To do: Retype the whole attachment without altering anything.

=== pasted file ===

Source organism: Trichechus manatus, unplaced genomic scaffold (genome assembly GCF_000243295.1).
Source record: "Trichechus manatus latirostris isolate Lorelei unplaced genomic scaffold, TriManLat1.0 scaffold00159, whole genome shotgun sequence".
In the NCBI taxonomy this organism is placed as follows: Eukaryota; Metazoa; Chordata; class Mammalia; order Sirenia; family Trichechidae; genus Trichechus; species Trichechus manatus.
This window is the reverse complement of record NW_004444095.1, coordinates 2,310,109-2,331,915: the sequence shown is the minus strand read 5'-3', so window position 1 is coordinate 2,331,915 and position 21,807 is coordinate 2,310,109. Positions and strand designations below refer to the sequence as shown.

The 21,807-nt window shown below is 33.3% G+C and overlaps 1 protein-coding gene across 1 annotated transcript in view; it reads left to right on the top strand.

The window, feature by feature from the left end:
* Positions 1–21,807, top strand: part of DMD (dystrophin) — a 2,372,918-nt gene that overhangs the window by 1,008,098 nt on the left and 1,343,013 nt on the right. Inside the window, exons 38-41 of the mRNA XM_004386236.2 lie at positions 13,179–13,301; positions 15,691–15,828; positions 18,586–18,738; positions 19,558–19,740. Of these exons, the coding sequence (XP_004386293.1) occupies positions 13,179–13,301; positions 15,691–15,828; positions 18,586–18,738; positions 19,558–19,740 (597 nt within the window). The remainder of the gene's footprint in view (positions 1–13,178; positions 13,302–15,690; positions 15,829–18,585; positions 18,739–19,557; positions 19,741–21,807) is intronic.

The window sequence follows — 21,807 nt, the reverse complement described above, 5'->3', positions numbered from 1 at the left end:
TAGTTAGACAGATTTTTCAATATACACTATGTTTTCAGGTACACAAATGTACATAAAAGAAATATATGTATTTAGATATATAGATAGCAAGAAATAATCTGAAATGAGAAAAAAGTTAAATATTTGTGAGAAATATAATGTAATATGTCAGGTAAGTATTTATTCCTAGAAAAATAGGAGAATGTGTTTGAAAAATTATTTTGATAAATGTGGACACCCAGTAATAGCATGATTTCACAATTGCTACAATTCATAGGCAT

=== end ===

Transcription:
Source organism: Trichechus manatus, unplaced genomic scaffold (genome assembly GCF_000243295.1).
Source record: "Trichechus manatus latirostris isolate Lorelei unplaced genomic scaffold, TriManLat1.0 scaffold00159, whole genome shotgun sequence".
In the NCBI taxonomy this organism is placed as follows: Eukaryota; Metazoa; Chordata; class Mammalia; order Sirenia; family Trichechidae; genus Trichechus; species Trichechus manatus.
This window is the reverse complement of record NW_004444095.1, coordinates 2,310,109-2,331,915: the sequence shown is the minus strand read 5'-3', so window position 1 is coordinate 2,331,915 and position 21,807 is coordinate 2,310,109. Positions and strand designations below refer to the sequence as shown.

The 21,807-nt window shown below is 33.3% G+C and overlaps 1 protein-coding gene across 1 annotated transcript in view; it reads left to right on the top strand.

The window, feature by feature from the left end:
* Positions 1–21,807, top strand: part of DMD (dystrophin) — a 2,372,918-nt gene that overhangs the window by 1,008,098 nt on the left and 1,343,013 nt on the right. Inside the window, exons 38-41 of the mRNA XM_004386236.2 lie at positions 13,179–13,301; positions 15,691–15,828; positions 18,586–18,738; positions 19,558–19,740. Of these exons, the coding sequence (XP_004386293.1) occupies positions 13,179–13,301; positions 15,691–15,828; positions 18,586–18,738; positions 19,558–19,740 (597 nt within the window). The remainder of the gene's footprint in view (positions 1–13,178; positions 13,302–15,690; positions 15,829–18,585; positions 18,739–19,557; positions 19,741–21,807) is intronic.

The window sequence follows — 21,807 nt, the reverse complement described above, 5'->3', positions numbered from 1 at the left end:
TAGTTAGACAGATTTTTCAATATACACTATGTTTTCAGGTACACAAATGTACATAAAAGAAATATATGTATTTAGATATATAGATAGCAAGAAATAATCTGAAATGAGAAAAAAGTTAAATATTTGTGAGAAATATAATGTAATATGTCAGGTAAGTATTTATTCCTAGAAAAATAGGAGAATGTGTTTGAAAAATTATTTTGATAAATGTGGACACCCAGTAATAGCATGATTTCACAATTGCTACAATTCATAGGCAT